On July 16, 2013, the House overwhelmingly passed, H.R. 2576, which would modify requirements regarding the availability of pipeline safety standards. On June 28, 2013, subcommittee Chairman Denham, Full Committee Chairman Shuster, subcommittee Ranking Member Brown, and Ranking Member Rahall, of the House Committee on Transportation and Infrastructure, introduced H.R. 2576. The bill would address issues related to Section 24 of the Pipeline Safety, Regulatory Certainty, and Job Creation Act of 2011(“the Act”). The Act contains a requirement that all industry “technological standards” which are “incorporated by reference in guidelines and regulation” must be made accessible for no cost “on the internet.”
H.R. 2576 expressly:
- extends the deadline for making standards available from one to three years so industry and the Pipeline and the Hazardous Materials Safety Administration (“PHMSA”) can properly implement the mandate,
- deletes the term “guidance” from the provision to lessen the number of PHMSA documents that this provision applies too, and
- deletes the term “on an internet Web site,” which will protect copyright and intellectual property from being released to the public on the internet, and allow more flexibility for access to incorporated documents.
The Committee explained that the purpose of H.R. 2576 is to “protect property rights while allowing for more flexibility in making documents transparent.” The Committee also expressed Standards Development Organizations (SDOs) concerns regarding 1) “intellectual property rights,” 2) allowing “oversees competitors free access to valuable intellectual property,” and 3) the Act harming the capability of some SDOs to “continue to develop standards if they are unable to bring in revenue to offset the cost of development.”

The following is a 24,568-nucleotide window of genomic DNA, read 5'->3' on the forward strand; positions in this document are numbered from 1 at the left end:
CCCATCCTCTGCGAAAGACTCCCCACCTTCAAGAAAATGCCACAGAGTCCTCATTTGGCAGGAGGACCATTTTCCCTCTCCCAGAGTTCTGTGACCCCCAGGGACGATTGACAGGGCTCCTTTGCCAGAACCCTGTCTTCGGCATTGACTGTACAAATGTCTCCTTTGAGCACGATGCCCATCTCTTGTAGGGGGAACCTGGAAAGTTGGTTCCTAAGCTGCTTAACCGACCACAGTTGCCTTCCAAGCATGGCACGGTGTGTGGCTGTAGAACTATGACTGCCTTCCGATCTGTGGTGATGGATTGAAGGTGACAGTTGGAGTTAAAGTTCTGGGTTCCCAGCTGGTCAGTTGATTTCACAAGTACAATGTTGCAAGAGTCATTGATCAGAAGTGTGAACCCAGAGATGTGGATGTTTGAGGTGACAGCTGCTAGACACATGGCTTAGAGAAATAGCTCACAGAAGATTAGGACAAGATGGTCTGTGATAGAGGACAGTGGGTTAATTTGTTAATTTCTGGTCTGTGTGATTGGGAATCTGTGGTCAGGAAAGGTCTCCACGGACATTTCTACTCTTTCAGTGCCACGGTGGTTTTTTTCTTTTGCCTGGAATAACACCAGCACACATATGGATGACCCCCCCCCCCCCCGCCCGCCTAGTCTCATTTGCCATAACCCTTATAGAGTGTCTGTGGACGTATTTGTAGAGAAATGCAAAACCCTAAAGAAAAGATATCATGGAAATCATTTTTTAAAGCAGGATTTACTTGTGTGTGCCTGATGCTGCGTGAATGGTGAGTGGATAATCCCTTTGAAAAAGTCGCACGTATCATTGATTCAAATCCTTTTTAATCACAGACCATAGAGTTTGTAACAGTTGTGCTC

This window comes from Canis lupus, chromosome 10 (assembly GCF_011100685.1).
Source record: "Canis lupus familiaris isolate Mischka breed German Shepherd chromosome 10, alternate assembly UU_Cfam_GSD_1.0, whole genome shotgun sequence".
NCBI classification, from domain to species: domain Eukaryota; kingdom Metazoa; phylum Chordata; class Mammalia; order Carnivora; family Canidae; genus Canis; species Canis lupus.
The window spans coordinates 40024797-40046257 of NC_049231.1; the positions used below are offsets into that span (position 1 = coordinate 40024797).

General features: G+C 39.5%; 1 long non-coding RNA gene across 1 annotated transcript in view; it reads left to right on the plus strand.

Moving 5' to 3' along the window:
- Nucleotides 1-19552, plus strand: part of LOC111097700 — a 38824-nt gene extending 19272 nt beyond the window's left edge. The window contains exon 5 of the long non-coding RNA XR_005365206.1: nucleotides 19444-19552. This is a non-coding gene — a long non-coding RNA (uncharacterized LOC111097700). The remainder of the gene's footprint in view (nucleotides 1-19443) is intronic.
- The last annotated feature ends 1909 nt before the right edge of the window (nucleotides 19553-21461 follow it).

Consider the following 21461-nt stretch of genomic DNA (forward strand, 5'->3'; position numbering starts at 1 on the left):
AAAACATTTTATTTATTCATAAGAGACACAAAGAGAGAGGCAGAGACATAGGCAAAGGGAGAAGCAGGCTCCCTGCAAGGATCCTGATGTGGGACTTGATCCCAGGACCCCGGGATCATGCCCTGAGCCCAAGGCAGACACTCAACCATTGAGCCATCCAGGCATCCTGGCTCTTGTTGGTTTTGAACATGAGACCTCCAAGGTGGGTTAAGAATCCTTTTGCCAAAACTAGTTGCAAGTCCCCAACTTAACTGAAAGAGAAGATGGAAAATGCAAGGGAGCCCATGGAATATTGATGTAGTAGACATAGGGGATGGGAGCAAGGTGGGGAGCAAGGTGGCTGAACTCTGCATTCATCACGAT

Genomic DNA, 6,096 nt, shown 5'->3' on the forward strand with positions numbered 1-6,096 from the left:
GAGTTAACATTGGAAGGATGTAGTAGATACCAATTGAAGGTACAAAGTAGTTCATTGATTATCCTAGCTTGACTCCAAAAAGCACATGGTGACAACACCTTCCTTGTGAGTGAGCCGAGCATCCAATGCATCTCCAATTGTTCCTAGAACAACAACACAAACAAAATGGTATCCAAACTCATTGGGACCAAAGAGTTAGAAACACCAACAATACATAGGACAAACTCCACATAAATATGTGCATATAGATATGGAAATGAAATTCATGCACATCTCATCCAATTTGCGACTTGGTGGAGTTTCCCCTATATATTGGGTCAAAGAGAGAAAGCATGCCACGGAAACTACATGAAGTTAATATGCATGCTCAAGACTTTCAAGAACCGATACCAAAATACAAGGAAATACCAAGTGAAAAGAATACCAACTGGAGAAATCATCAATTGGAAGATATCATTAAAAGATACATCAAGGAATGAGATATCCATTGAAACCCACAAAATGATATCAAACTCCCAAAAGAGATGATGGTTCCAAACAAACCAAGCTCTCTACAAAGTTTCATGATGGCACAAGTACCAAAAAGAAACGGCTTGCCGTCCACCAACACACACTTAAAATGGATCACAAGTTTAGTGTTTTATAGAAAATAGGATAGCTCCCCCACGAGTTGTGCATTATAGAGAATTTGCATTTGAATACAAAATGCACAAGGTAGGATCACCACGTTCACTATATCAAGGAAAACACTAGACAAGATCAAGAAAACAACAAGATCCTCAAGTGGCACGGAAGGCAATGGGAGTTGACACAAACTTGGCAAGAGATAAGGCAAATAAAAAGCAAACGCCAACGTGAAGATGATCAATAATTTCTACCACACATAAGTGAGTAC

On June 1, 2012, the Section of Administrative Law and Regulatory Practice (“the Section”), submitted comments, to the Office of Management and Budget, Office of Information and Regulatory Affairs, concerning “the practice of incorporation by reference in agency regulations.” In the Comments, the Section recognized that SDOs charge industry for crafting technical industry standards and that the government routinely incorporates by reference (“IBR”) these standards into regulations. The Comments emphasized that “ready access” to IBR standards “is necessary for citizens to know what their government is doing and to hold the government accountable for serving – or not serving – the public interest.” Transparency concerning IBR standards, the Section urged, is of special importance when the IBR standards are crafted by “private organizations rather than governmental agencies” (e.g. when American Petroleum Institute standards are incorporated by reference in pipeline safety rules).
The Section also suggested that“the long-term effects of requiring internet access to IBR standards” would not be asinjurious to SDOs as they anticipate. The Section argued that 1) posting IBR standards online “would not prevent SDOs from enforcing their copyrights,” 2)“users who want an [IBR]standard in hard copy could still be required to buy it from the SDO,” and 3) “most users of incorporated standards will continue to buy them even if they are available in read-only form online . . .” because for many industries “there is simply no substitute for having . . . paper copies that can be highlighted, tabbed, carried around and referred to anywhere, anytime.”
H.R. 2576 was referred to the Senate Committee on Commerce, Science, and Transportation.
This post was originally published on the legacy ABA Section of Administrative Law and Regulatory Practice Notice and Comment blog, which merged with the Yale Journal on Regulation Notice and Comment blog in 2015.